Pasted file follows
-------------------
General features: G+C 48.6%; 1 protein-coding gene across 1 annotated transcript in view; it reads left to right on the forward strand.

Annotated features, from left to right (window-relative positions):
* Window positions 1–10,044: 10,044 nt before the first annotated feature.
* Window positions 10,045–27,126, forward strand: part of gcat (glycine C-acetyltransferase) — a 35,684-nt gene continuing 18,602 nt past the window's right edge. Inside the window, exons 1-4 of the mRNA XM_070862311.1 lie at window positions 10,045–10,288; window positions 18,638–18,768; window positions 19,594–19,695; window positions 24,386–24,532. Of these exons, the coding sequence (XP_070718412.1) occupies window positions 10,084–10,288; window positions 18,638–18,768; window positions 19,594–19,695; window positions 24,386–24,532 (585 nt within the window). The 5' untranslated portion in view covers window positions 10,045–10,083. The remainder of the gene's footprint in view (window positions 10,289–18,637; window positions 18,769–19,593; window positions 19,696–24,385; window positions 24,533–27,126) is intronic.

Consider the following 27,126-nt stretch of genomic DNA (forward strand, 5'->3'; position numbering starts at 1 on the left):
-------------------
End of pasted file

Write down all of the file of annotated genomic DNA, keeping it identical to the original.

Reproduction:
General features: G+C 48.6%; 1 protein-coding gene across 1 annotated transcript in view; it reads left to right on the forward strand.

Annotated features, from left to right (window-relative positions):
* Window positions 1–10,044: 10,044 nt before the first annotated feature.
* Window positions 10,045–27,126, forward strand: part of gcat (glycine C-acetyltransferase) — a 35,684-nt gene continuing 18,602 nt past the window's right edge. Inside the window, exons 1-4 of the mRNA XM_070862311.1 lie at window positions 10,045–10,288; window positions 18,638–18,768; window positions 19,594–19,695; window positions 24,386–24,532. Of these exons, the coding sequence (XP_070718412.1) occupies window positions 10,084–10,288; window positions 18,638–18,768; window positions 19,594–19,695; window positions 24,386–24,532 (585 nt within the window). The 5' untranslated portion in view covers window positions 10,045–10,083. The remainder of the gene's footprint in view (window positions 10,289–18,637; window positions 18,769–19,593; window positions 19,696–24,385; window positions 24,533–27,126) is intronic.

Consider the following 27,126-nt stretch of genomic DNA (forward strand, 5'->3'; position numbering starts at 1 on the left):